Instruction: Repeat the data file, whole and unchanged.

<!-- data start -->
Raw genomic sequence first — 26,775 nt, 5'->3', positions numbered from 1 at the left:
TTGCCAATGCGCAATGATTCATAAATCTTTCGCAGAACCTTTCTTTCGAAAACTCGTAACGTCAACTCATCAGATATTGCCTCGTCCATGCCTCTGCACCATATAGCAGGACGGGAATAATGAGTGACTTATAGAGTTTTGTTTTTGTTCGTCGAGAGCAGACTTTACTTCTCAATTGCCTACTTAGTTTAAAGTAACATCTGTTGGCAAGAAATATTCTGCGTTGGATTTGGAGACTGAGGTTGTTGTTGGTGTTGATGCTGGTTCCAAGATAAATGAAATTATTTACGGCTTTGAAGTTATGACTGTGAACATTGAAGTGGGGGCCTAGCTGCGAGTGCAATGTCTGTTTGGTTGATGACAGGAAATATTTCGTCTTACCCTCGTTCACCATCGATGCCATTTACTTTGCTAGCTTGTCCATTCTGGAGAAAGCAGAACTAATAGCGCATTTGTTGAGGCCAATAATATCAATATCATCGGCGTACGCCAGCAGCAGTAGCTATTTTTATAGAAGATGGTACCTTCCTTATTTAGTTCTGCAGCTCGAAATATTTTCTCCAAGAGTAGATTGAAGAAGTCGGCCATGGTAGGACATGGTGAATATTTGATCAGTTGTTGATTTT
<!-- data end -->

Raw genomic sequence first — 26,775 nt, 5'->3', positions numbered from 1 at the left:
TTGCCAATGCGCAATGATTCATAAATCTTTCGCAGAACCTTTCTTTCGAAAACTCGTAACGTCAACTCATCAGATATTGCCTCGTCCATGCCTCTGCACCATATAGCAGGACGGGAATAATGAGTGACTTATAGAGTTTTGTTTTTGTTCGTCGAGAGCAGACTTTACTTCTCAATTGCCTACTTAGTTTAAAGTAACATCTGTTGGCAAGAAATATTCTGCGTTGGATTTGGAGACTGAGGTTGTTGTTGGTGTTGATGCTGGTTCCAAGATAAATGAAATTATTTACGGCTTTGAAGTTATGACTGTGAACATTGAAGTGGGGGCCTAGCTGCGAGTGCAATGTCTGTTTGGTTGATGACAGGAAATATTTCGTCTTACCCTCGTTCACCATCGATGCCATTTACTTTGCTAGCTTGTCCATTCTGGAGAAAGCAGAACTAATAGCGCATTTGTTGAGGCCAATAATATCAATATCATCGGCGTACGCCAGCAGCAGTAGCTATTTTTATAGAAGATGGTACCTTCCTTATTTAGTTCTGCAGCTCGAAATATTTTCTCCAAGAGTAGATTGAAGAAGTCGGCCATGGTAGGACATGGTGAATATTTGATCAGTTGTTGATTTT